High Performance Computing Wales (HPC Wales) was a £40m project established in 2011 to provide a world-class supercomputer facility in high performance computing.
Funded by £19m from European Structural Funds, £10m from the UK Government, and the balance from the Welsh Government, the private sector and universities, it seemed a laudable project given that analysis of large amounts of data is becoming more critical to scientific and commercial research.
Unfortunately, whilst HPC Wales did help some firms speed up innovation for commercial success, a report from BBC Wales last week showed it that had failed to reach key targets for job creation, supporting Welsh businesses and bringing in additional investment to Wales.
Whilst HPC Wales had set itself the aim of creating more than 400 jobs and supporting 550 firms, it only created 170 jobs and assisted 247 businesses. Despite eventually spending £33m, it generated a paltry £3.7m into the Welsh economy.
Unfortunately, HPC Wales seems to be a case of déjà vu all over again. Like the failed Technium programme of incubator buildings that were funded to the tune of more than £100m by the public purse between 2002 and 2006, HPC Wales seems to be another grandiose project that did not reflect the real needs of business and delivered little to the Welsh economy.
Yes, Technium and HPC Wales looked good on paper and even better on powerpoint presentations to government officials. However, they merely continue the Welsh obsession with what Professor Kevin Morgan of Cardiff University memorably described as “cathedrals in the desert”, namely large publicly funded projects that singularly fail to achieve even modest targets to boost economic development and innovation.
Many will question why such funding is not being awarded directly to businesses, and entrepreneurs in Wales will wonder how a cost of £200,000 per job for both Techniums and HPC Wales could ever be justified in the real world.
As pointed out in my Access to Finance review for the Welsh Government, given the dearth of money available to businesses during 2011-15, one can only imagine what the impact could have been if the £33m spent by HPC Wales had instead been given as either grants or loans to high growth innovative firms in Wales with a track record of creating jobs and prosperity.
Given that the average cost per job for most grant schemes is around £12,000 per job, then over 3,000 jobs could have been supported if this scheme had been used more effectively elsewhere. I am sure many of those firms in the Wales Fast Growth 50 that I work with every week would have been delighted to receive such financial support to help expand their businesses.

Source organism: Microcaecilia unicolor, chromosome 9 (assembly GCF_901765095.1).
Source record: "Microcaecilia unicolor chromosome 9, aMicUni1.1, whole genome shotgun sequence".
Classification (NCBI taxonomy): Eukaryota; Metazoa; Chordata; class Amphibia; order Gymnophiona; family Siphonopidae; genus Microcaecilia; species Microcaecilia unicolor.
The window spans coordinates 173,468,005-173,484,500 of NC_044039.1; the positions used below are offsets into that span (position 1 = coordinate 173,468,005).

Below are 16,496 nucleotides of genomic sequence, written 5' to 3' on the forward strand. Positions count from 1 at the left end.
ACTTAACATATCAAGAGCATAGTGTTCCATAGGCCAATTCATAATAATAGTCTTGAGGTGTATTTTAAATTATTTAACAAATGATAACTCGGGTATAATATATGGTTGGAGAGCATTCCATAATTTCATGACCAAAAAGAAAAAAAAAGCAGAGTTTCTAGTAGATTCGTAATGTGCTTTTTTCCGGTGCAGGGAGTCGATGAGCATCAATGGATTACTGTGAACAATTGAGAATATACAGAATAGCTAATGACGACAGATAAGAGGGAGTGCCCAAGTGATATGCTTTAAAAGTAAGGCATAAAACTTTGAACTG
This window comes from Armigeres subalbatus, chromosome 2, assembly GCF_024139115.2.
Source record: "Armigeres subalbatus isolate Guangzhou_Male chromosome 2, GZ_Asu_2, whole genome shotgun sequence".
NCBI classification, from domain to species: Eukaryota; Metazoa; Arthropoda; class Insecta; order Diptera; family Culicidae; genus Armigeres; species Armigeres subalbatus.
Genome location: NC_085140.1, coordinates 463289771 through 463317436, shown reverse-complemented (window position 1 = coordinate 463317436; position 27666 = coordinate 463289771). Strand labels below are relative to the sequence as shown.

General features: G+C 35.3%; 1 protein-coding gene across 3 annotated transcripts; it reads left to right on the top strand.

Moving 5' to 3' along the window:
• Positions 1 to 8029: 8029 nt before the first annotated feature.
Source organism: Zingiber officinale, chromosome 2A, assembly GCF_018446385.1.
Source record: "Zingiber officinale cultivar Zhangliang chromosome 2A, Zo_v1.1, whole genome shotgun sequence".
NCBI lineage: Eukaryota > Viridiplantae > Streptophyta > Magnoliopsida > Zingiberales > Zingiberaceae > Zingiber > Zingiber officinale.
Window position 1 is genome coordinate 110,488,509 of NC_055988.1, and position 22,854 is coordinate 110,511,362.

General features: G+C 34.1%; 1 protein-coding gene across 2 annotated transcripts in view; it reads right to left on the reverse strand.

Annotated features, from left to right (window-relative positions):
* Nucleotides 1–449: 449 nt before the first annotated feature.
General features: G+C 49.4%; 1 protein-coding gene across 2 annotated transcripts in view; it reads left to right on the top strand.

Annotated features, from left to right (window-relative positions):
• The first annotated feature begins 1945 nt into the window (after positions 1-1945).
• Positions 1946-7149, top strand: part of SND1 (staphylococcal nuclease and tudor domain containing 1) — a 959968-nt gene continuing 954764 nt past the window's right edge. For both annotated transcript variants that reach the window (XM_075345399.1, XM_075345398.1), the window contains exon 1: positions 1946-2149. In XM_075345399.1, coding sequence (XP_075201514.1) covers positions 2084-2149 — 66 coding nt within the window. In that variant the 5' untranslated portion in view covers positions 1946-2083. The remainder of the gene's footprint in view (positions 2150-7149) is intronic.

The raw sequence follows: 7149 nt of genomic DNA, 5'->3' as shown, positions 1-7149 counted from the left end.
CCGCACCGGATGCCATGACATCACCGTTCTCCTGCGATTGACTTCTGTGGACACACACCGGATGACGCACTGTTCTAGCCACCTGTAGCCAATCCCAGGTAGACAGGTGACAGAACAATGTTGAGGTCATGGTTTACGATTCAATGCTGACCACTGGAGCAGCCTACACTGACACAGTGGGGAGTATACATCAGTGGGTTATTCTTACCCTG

That is not to say that universities shouldn’t be involved in supporting innovative firms, if business needs drive the aims of the project and full advantage is taken of the knowledge and expertise within academic institutions.
For example, at the University of the West of England, we are currently delivering the Innovation 4 Growth programme that is supporting businesses in the South West of England to develop innovative products, technologies, processes and services. Since 2014, £6.7m has been awarded to 81 businesses, resulting in 511 new jobs – three times as many jobs as HPC Wales for a fifth of the cost.
I have always been a strong advocate of the so-called triple helix approach where government, business and academia work together to support innovative businesses. Indeed, there are some examples in Wales, such as the recent tie up between Techhub, the DVLA and the University of Wales Trinity St Davids, that could bear real fruit in the future.
Yet it would seem that in the case of HPC Wales, government has supplied the money, academia has spent it and businesses have received little benefit.
Following the multi-million pound failure of Techniums and now HPC Wales to suitably help Welsh firms, this simply cannot be allowed to happen again at a time when public funding needs to be allocated efficiently to support the Welsh economy.
That is not to say Wales shouldn’t have invested in a high performance computer to support academic research, and there should be support for this in the future.
However, the main aim of HPC Wales was to support Welsh business and this it failed to do properly. It was essentially like buying a Ferrari but keeping it locked up in the garage for the majority of the year.
The management of the project suggested that this failure to hit targets was due to the economic downturn, although this excuse seems implausible given that HPC Wales operated during a period of sustained economic growth when record numbers of jobs were created elsewhere in the Welsh economy.
So was it because there was not enough demand from the pool of 230,000 firms in Wales, or did the HPC Wales team of advisers and consultants simply fail to persuade enough businesses that this amazing resource could be of value to their commercial interest?
To date, no proper explanation has been forthcoming and whilst the failure of HPC Wales to reach its targets may not be a matter for the Wales Audit Office, there must be a thorough appraisal by the Welsh Government into why, following the failure of the Techniums, another high profile project has spent tens of millions of pounds with little return to the Welsh economy.
More importantly, politicians at both ends of the M4 corridor must ensure that this never happens again if public funds are to be used wisely to support innovation and economic growth.